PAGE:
3. Pingback: The Origins of the American Revolution: Empire « The Junto

  4. Craig Gallagher brings up a good point above–how do we define the political? Publications from Steve Pincus (“Rethinking Mercantilism), William Pettigrew (Freedom’s Debt); Mercantilism Reimagined eds. Philip Stern and Carl Wennerlind; and others poise similar questions. Modern concepts of politics and economics, of course, see these as two separate spheres, but this kind of thinking has largely changed or is changing (influences of 2008?). How do we reconcile these seemingly disparate spheres? The political, here, involves economic, institutional, social, and cultural–I would say especially social/ cultural. Gallagher’s thought about re-envisioning the political process(es) as local events also has to be accounted for. How did the myriad local ‘political’ events influence the big Political events (as we know them)?

  5. Pingback: Considering origins, causes, and ways to look approach the American revolutionary period « The Historic Interpreter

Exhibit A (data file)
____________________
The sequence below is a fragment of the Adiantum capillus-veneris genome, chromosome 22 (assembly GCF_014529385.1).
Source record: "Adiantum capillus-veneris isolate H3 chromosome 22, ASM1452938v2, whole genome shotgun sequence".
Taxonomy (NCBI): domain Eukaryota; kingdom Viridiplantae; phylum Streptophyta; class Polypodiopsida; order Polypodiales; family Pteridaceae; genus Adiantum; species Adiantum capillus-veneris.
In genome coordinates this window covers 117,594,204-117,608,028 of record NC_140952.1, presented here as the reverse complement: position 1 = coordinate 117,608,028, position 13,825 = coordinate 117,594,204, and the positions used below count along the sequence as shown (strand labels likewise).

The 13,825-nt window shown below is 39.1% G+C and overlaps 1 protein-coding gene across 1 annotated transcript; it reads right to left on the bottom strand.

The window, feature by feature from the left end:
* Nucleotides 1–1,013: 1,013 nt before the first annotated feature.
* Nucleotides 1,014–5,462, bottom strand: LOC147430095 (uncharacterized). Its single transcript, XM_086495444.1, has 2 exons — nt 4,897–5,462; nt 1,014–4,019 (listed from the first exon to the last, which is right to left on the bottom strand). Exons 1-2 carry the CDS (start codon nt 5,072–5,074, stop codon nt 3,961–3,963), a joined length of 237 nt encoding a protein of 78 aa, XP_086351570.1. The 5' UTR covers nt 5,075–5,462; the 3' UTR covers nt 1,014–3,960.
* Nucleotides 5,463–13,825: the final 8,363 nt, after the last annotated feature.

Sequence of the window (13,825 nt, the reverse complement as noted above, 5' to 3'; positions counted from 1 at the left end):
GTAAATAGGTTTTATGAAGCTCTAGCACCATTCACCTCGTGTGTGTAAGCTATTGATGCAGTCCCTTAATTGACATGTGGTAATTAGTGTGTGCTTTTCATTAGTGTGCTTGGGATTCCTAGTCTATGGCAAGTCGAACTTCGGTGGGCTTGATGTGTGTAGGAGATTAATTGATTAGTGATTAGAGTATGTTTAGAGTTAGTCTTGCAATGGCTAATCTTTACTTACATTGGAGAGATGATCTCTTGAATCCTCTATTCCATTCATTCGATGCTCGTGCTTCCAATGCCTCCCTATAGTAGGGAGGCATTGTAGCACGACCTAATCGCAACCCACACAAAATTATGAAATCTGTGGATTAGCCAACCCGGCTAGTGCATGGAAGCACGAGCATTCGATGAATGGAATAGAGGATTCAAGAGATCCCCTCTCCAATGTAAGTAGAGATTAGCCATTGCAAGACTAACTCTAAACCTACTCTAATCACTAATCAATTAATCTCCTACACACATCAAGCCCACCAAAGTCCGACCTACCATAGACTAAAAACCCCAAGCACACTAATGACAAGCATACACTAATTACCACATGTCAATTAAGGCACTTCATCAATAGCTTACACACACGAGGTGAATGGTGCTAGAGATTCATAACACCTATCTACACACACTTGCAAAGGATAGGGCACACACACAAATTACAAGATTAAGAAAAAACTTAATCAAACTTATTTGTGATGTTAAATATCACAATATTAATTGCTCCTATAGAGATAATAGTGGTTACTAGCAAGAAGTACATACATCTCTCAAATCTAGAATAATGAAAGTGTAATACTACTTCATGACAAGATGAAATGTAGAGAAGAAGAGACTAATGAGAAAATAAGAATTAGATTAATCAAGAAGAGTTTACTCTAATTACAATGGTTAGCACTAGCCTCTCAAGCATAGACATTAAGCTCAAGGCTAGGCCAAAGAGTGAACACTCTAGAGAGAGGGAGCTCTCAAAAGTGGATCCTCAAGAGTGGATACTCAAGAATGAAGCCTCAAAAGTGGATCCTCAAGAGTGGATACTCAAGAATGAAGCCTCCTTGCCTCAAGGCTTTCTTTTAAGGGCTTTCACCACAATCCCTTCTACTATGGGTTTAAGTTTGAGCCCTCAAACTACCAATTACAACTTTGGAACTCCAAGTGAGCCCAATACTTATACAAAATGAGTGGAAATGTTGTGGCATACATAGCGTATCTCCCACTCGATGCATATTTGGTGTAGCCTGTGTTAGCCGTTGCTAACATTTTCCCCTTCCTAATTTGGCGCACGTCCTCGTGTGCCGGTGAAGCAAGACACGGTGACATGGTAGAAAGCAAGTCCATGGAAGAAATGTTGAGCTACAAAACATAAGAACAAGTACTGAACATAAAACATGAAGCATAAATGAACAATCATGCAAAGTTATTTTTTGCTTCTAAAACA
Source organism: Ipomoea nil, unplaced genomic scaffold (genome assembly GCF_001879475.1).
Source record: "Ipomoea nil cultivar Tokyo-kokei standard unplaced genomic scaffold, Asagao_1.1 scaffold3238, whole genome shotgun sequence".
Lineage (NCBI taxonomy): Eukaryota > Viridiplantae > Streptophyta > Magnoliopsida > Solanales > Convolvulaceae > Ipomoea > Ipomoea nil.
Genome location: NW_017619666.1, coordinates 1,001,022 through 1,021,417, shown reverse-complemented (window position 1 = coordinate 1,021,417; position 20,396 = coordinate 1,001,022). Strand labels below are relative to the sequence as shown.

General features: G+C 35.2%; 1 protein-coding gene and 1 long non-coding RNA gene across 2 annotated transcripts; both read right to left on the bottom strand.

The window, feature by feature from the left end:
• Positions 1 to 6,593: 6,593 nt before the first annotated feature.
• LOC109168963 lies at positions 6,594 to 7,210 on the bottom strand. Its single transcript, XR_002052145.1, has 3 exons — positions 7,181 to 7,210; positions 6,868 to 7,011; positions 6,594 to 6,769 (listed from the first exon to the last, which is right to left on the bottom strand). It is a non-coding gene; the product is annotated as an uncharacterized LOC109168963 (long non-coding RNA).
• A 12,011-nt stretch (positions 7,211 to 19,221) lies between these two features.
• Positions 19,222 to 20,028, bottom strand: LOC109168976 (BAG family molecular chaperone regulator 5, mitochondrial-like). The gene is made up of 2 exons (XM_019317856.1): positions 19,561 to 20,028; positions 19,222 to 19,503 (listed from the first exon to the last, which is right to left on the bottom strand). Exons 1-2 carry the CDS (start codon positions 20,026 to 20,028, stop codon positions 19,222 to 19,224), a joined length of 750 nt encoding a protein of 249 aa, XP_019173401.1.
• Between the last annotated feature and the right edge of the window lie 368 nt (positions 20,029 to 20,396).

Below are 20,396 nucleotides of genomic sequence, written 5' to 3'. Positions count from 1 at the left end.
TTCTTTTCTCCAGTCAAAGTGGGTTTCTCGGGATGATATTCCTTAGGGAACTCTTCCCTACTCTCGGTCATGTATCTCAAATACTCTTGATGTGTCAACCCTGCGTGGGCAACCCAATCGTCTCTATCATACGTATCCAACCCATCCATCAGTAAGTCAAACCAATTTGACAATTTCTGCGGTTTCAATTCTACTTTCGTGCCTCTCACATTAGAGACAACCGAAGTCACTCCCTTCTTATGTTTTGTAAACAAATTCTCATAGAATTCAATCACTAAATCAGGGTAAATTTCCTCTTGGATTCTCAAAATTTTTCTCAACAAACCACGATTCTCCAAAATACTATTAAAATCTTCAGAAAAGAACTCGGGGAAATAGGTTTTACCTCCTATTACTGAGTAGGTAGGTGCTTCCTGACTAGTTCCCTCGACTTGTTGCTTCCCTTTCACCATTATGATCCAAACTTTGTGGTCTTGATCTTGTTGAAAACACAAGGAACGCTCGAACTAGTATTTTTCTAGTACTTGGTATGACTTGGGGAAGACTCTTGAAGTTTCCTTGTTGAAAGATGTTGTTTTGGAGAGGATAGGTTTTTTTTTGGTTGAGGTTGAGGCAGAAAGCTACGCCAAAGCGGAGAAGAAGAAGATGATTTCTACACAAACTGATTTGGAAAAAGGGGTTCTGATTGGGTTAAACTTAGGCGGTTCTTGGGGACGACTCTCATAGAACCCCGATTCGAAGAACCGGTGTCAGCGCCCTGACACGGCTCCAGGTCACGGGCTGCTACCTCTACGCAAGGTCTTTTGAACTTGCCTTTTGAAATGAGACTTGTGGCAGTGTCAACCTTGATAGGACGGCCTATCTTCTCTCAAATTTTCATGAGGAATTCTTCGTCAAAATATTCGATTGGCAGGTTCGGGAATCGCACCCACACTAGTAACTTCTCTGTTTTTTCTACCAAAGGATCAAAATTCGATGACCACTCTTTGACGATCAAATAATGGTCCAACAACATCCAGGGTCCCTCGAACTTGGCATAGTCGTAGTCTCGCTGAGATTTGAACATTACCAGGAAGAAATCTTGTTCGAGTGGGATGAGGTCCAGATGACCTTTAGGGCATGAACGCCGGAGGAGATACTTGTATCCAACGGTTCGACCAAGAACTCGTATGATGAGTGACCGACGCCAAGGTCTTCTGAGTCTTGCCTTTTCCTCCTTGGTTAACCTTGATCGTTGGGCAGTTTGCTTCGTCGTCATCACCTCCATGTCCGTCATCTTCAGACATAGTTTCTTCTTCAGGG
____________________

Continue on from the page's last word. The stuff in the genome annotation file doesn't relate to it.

6. A fine contribution, Ken.

    Bathsheba Spooner: A Revolutionary Murder Conspiracy, which I’ll have published in March, examines the trial of Spooner and her three accomplices (including two British POWs) who murdered her Patriot husband. She was hanged alongside the men, despite the fact that she was five months pregnant, the child’s father apparently her seventeen-year-old American militiaman and lover. Bathsheba’s father was one of the most infamous Tories in Massachusetts, and despite evidence suggesting she was in fact pregnant, the powers in Boston could not be persuaded. Was the case politicized? Given the heated dynamics of 1778, it is highly likely.